Although it may seem like the risk has passed, women who are pregnant or hope to become pregnant and their partners should be wary about the Zika virus and the serious birth defects it can cause. While the risk of defects from Zika is relatively small according to a new report, it is still important for women and their partners to protect themselves from the virus.

The Zika virus, which is transmitted through the bite of an infected mosquito, could be passed from a pregnant woman to her fetus and lead to birth defects like microcephaly and other complications, according to the Centers for Disease Control and Prevention (CDC).

Last year, there were 51 babies born with Zika-related birth defects in the United States. Nearly 1,300 pregnant women, in 44 states, had laboratory evidence of a Zika virus infection in 2016. Around 970 of those women have completed their pregnancies. Overall, the risk of severe birth defects was about five percent among women who were infected with Zika during pregnancy and rose to 15 percent of those who were infected during their first trimester, according to the new article. While there has been no confirmed local transmission of Zika in Northeast Florida, protective actions against mosquito bites can prevent Zika.

There are local efforts in place to address Zika in Northeast Florida. The Florida Department of Health Duval (FDOH Duval) has launched a Zika task force to make sure that the proper safety measures are being taken to protect the community against the harms Zika can cause. Partners of the task force includes the CDC, Florida Department of Agriculture and Consumer Services and the local county mosquito control office. FDOH Duval, as well as the surrounding counties, has also put together a prevention package which includes three insect-repellent towelettes, a male contraceptive and literature on Zika and protective measures. The Coalition will also be distributing Zika prevention packages through its MomCare, Azalea, Healthy Start and Healthy Families Jacksonville programs and at community events.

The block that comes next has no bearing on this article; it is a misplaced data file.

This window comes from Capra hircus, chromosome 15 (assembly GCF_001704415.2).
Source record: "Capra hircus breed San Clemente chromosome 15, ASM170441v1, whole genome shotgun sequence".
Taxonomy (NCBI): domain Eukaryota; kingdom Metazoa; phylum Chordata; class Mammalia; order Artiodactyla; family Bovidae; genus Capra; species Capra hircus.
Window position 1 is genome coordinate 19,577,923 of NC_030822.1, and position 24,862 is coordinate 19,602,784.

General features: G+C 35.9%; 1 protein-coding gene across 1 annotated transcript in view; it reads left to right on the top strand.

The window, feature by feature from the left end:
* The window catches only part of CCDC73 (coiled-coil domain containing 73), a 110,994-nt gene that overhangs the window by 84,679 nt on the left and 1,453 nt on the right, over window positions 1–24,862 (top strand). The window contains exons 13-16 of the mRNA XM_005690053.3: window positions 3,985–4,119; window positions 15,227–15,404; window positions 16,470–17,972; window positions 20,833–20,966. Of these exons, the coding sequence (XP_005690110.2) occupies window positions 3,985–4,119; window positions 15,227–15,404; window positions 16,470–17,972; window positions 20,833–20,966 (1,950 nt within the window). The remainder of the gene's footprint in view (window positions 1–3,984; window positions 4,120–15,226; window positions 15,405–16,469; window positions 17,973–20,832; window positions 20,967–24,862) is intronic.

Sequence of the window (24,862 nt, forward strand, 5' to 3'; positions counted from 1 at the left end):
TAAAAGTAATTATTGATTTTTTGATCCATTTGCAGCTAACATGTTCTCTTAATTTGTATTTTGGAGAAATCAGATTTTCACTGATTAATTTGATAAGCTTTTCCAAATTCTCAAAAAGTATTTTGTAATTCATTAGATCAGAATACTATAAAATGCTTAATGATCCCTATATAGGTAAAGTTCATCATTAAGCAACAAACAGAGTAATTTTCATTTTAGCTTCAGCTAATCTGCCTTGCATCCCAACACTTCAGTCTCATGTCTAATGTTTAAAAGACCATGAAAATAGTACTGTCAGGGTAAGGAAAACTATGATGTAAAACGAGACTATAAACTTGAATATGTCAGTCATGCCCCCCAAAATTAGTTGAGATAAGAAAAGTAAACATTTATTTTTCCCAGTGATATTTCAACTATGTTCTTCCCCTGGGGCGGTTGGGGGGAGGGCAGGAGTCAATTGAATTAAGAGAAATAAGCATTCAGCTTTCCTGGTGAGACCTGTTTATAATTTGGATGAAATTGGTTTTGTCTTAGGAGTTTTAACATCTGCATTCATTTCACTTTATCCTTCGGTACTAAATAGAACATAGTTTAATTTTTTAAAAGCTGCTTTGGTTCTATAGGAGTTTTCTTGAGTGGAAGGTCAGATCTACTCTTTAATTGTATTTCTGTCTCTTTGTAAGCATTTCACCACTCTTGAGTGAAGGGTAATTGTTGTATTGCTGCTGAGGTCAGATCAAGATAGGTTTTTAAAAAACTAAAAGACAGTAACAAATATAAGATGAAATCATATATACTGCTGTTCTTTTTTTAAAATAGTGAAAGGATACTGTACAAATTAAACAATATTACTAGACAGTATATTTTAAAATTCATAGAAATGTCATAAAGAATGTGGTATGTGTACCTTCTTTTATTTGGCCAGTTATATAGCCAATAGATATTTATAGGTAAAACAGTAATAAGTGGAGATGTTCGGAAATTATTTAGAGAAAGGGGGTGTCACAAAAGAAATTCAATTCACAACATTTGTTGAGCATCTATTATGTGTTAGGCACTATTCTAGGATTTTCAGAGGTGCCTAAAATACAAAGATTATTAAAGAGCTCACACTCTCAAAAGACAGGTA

As there is currently no vaccine for the Zika virus, the CDC strongly recommends taking the following protective actions to prevent the transmission.

 Clothing:

  • Wear long-sleeved shirts and long pants.
  • Treat your clothing and gear with permethrin or buy pre-treated items.

Insect repellent: 

  • Repellents that contain Deet are the most effective during pregnancy
  • Picaridin is an alternative repellent that is safe to use during pregnancy
  • Do not use products containing oil of lemon eucalyptus or para-menthane-diol on children younger than three-years-old.
  • Do not use insect repellent on babies younger than two-months old.

Sexual transmission 

  • Prevent sexual transmission of Zika by using condoms or not having sex.

Many people affected with Zika will have mild symptoms or none at all. Symptoms could include a fever, rash, joint pain, headache or conjunctivitis (red eyes). If you have experienced any of the symptoms and have been to a region where the Zika virus is present, it is recommended that you visit a physician or healthcare provider and request testing.

To get more information about the Zika virus and possible ways of prevention, visit:

CDC

Florida Department of Health

March of Dimes

 

Healthy Start Coalition celebrates 25th anniversary

May 15, 2017  •   Written by Jerail Fennell   •  no comments

For the past 25 years, the Coalition has led a cooperative community effort to reduce infant mortality and improve the health of children, childbearing women and their families in Northeast Florida.

In these 25 IMG_3657years, the Coalition has provided services to more than 200,000 families living in Baker, Clay, Duval, Nassau and St. Johns counties, and we continue to grow.

To celebrate the 25th anniversary of Healthy Start and the healthy start coalitions, the Coalition hosted community partners and friends at an open house event to display our renovated office space and to launch our Mother’s and Father’s Day Campaign. It takes a village to raise a child and this Mother’s and Father’s Day you can support giving every baby, every day a healthy start at life by donating to the Coalition.

Thank you to everyone who continues to support the work that the Coalition does. We look forward to another 25 years of service!

Check out images from our 25th anniversary below!